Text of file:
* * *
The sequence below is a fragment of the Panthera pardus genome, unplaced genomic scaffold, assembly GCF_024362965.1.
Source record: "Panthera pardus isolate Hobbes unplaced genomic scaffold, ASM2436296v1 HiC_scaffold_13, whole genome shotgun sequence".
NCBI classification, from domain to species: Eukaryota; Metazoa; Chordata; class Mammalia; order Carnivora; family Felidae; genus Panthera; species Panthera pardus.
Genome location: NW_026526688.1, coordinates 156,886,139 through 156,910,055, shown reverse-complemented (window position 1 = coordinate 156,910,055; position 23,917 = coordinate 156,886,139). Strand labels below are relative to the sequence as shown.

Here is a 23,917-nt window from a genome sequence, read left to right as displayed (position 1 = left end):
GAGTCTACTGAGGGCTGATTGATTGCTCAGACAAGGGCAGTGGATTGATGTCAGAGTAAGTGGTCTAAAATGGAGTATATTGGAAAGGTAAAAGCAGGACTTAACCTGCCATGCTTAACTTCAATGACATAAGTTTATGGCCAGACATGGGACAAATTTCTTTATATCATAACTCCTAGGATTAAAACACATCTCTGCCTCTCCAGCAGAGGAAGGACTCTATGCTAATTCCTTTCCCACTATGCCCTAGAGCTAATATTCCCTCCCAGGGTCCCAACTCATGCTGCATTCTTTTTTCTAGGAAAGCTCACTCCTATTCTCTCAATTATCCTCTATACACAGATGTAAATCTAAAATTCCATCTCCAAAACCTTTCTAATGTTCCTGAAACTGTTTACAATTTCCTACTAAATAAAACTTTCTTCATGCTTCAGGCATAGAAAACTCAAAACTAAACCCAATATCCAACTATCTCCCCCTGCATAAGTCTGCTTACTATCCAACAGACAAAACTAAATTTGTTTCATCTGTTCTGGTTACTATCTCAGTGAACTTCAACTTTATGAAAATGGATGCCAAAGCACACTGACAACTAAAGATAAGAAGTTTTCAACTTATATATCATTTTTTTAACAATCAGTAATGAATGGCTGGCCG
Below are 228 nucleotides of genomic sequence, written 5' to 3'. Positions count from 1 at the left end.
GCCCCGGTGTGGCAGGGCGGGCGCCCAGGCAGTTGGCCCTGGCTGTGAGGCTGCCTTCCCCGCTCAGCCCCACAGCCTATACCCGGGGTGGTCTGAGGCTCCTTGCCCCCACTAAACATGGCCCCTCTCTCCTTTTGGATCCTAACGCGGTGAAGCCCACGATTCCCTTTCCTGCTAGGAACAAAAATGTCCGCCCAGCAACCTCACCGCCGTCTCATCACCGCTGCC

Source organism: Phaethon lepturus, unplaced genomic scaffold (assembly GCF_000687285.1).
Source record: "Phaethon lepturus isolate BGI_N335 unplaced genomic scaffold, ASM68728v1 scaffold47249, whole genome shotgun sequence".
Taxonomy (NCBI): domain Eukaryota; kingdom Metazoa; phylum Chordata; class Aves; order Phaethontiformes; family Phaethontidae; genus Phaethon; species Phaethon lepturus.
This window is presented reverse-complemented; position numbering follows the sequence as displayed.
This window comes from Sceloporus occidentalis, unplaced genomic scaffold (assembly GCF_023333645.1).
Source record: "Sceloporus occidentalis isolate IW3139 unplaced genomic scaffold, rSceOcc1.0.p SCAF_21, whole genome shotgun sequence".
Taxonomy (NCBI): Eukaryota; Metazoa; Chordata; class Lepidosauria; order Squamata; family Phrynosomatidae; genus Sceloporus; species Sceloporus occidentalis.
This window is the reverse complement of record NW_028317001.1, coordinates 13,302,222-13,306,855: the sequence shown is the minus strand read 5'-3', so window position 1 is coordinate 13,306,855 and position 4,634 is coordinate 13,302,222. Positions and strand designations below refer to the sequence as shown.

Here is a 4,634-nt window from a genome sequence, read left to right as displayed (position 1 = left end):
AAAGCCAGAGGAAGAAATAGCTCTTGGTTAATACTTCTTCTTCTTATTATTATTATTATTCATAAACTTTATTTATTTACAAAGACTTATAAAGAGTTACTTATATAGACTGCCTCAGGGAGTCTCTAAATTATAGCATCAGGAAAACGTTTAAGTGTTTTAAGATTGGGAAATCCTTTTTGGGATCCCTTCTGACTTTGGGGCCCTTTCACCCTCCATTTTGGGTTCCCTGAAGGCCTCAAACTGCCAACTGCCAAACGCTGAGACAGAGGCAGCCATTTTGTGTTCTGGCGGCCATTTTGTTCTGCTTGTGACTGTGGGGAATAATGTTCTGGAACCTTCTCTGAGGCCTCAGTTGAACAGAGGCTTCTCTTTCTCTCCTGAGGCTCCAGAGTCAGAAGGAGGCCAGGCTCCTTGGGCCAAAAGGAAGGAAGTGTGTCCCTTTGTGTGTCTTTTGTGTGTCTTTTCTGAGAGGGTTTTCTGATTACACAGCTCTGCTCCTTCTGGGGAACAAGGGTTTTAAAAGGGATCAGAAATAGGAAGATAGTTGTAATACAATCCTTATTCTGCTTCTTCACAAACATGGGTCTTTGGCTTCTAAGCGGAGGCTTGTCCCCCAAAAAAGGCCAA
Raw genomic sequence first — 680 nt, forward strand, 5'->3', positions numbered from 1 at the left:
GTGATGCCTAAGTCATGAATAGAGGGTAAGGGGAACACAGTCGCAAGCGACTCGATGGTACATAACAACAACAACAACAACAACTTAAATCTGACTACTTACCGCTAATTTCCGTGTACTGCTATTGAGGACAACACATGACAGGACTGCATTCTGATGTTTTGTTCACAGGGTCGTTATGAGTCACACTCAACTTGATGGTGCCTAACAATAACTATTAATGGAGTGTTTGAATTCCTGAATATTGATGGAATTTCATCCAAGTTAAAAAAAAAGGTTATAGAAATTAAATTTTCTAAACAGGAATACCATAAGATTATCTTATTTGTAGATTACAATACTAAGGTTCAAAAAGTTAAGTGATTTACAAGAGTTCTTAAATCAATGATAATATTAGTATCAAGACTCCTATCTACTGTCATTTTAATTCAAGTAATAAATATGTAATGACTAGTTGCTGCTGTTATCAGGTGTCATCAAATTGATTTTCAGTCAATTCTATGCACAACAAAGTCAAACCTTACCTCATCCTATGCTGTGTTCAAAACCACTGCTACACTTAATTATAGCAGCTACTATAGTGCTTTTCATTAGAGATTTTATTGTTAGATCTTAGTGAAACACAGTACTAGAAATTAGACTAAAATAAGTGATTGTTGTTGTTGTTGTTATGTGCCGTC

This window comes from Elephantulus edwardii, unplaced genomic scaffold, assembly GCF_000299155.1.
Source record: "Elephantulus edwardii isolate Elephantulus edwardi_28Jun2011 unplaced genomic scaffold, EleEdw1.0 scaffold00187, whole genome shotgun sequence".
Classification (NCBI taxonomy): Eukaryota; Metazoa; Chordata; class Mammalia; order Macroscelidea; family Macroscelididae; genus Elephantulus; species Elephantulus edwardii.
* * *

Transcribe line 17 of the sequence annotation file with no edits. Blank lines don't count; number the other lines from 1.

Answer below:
Here is a 4,634-nt window from a genome sequence, read left to right as displayed (position 1 = left end):